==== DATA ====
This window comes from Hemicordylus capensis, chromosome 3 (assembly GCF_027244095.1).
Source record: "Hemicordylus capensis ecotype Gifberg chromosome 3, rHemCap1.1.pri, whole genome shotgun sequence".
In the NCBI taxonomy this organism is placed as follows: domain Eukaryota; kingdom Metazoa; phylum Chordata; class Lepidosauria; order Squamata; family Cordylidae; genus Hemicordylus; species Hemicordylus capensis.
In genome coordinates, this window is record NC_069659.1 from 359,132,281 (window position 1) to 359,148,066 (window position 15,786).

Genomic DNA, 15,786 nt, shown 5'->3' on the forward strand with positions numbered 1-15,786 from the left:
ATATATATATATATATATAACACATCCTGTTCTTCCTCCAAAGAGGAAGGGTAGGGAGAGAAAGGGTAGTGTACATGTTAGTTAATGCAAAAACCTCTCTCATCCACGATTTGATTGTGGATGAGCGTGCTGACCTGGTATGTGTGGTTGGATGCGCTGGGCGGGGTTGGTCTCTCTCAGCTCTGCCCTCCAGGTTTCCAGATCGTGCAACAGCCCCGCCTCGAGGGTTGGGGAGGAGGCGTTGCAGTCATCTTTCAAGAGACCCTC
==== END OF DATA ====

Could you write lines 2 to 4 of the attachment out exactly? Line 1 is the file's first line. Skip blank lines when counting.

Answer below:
Source record: "Hemicordylus capensis ecotype Gifberg chromosome 3, rHemCap1.1.pri, whole genome shotgun sequence".
In the NCBI taxonomy this organism is placed as follows: domain Eukaryota; kingdom Metazoa; phylum Chordata; class Lepidosauria; order Squamata; family Cordylidae; genus Hemicordylus; species Hemicordylus capensis.
In genome coordinates, this window is record NC_069659.1 from 359,132,281 (window position 1) to 359,148,066 (window position 15,786).